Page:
"We reach this decision by application of the following standards: only a probability of criminal conduct need be shown * * *." (Emphasis added.)
Here there is no showing at all of any criminal activity by Garris.
We must hold that the search was unreasonable as required by the United States Constitution and the 1889 Montana Constitution. The Fourth Amendment to the United States Constitution states:
"The right of the people to be secure in their persons, houses, papers, and effects, against unreasonable searches and seizures, shall not be violated, and no warrant shall issue but upon probable cause, supported by oath or affirmation, and particularly describing the place to be searched, and the person or things to be seized."
In this case Garris had a constitutionally protected right to expect to be free from government intrusion into his room. While it is true that Rodriguez rented the house from the landlord, Garris paid his share of the rent to Rodriguez. He had the use of his room to the exclusion of all others that were living in the house. Without some minimal showing of criminal activity on those premises on the part of Garris there was no probable cause for the issuance of the warrant and the search that was conducted was unreasonable and in violation of petitioner's rights.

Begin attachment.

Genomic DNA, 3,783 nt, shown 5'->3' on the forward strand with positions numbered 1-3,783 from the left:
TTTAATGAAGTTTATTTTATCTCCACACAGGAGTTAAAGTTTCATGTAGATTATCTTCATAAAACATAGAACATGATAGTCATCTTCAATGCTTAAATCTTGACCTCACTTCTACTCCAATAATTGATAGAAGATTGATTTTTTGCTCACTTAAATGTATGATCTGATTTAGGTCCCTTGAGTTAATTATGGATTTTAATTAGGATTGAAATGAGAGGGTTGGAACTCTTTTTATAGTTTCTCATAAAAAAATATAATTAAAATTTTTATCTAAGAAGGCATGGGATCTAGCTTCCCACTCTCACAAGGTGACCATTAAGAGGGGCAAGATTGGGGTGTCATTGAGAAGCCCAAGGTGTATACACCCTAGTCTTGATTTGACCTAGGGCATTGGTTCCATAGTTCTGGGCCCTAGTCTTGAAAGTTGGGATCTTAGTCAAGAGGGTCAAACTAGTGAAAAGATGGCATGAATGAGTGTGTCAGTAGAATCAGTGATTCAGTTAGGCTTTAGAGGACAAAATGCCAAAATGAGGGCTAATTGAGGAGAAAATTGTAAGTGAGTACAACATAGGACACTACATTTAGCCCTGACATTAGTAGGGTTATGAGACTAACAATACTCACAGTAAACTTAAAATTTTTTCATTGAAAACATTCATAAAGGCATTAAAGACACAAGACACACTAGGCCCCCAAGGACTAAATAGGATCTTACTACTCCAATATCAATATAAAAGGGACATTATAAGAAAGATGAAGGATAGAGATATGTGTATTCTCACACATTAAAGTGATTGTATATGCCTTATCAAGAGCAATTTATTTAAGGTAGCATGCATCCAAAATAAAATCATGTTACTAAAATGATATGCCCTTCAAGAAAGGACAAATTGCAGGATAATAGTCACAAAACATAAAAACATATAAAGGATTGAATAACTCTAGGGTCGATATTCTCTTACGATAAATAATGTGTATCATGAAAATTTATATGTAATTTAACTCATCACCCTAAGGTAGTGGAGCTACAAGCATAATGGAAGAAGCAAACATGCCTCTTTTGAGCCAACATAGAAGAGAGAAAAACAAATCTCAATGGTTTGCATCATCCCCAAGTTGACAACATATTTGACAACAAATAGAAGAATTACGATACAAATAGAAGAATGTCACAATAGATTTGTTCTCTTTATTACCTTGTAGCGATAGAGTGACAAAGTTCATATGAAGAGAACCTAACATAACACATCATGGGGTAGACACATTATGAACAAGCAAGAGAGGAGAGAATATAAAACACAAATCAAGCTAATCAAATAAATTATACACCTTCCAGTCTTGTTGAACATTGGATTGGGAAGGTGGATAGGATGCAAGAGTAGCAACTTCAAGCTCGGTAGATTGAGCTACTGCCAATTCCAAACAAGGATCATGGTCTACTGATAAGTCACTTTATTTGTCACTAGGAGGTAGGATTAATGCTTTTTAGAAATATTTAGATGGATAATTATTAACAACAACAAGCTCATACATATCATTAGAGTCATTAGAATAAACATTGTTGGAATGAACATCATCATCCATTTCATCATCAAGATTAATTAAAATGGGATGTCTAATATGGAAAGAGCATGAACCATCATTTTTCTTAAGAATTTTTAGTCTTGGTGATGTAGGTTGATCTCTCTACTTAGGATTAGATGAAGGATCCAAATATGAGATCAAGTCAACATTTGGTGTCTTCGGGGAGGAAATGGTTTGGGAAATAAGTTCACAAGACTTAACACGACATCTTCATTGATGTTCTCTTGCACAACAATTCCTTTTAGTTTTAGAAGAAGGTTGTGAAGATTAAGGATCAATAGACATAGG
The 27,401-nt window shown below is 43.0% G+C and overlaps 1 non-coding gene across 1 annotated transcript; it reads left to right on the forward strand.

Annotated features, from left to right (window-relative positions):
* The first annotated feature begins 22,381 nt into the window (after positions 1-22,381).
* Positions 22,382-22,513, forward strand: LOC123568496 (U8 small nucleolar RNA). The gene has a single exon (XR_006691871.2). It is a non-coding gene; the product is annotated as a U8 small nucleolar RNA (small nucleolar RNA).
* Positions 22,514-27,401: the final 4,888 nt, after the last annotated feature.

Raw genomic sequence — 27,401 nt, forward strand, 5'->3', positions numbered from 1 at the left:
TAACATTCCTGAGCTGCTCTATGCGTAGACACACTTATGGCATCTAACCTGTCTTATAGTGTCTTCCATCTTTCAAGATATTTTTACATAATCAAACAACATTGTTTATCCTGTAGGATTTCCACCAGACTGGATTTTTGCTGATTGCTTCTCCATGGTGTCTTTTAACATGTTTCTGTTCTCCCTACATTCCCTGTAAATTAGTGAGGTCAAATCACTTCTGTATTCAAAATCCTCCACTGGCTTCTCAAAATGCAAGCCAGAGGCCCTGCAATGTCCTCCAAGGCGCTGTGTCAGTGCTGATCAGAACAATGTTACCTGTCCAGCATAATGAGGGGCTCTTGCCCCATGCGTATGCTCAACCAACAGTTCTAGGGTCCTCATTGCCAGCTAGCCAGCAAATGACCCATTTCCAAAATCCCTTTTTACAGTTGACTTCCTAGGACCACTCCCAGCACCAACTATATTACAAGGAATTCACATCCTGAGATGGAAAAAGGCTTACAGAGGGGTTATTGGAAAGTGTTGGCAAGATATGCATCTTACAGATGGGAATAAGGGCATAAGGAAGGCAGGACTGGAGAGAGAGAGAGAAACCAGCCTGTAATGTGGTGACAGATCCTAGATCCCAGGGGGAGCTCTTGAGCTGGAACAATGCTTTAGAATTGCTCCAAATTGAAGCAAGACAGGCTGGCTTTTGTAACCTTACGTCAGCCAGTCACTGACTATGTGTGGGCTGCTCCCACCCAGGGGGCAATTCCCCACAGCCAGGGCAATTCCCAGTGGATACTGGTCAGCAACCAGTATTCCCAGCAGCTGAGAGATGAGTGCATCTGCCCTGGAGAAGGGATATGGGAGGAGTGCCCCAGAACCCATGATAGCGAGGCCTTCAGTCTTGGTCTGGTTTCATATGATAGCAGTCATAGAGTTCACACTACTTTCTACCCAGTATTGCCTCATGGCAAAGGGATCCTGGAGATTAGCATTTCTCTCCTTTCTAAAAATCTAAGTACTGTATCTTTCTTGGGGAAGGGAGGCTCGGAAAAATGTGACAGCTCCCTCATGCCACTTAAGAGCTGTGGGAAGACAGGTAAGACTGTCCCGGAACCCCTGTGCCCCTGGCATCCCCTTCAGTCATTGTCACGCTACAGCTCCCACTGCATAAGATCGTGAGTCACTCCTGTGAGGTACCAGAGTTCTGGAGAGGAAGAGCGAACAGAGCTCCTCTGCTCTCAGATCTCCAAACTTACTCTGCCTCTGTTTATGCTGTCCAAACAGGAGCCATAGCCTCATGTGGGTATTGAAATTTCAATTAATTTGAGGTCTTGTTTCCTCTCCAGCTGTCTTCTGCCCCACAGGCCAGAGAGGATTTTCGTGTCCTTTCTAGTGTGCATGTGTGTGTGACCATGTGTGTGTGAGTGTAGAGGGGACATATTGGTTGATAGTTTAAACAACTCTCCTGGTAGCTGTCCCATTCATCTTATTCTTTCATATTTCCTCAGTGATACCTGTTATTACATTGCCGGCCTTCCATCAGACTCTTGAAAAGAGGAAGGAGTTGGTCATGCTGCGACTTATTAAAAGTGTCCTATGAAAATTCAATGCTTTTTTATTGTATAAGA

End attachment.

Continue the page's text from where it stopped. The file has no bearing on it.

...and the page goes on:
This is a proper case for the use of the writ of supervisory control. We therefore order the issuance of a writ of supervisory control directing the respondent district court to reverse its ruling and suppress the evidence. It is further ordered that the information against Garris charging criminal possession of dangerous drugs be dismised.
MR. JUSTICES JOHN C. HARRISON, HASWELL, CASTLES and DALY concur.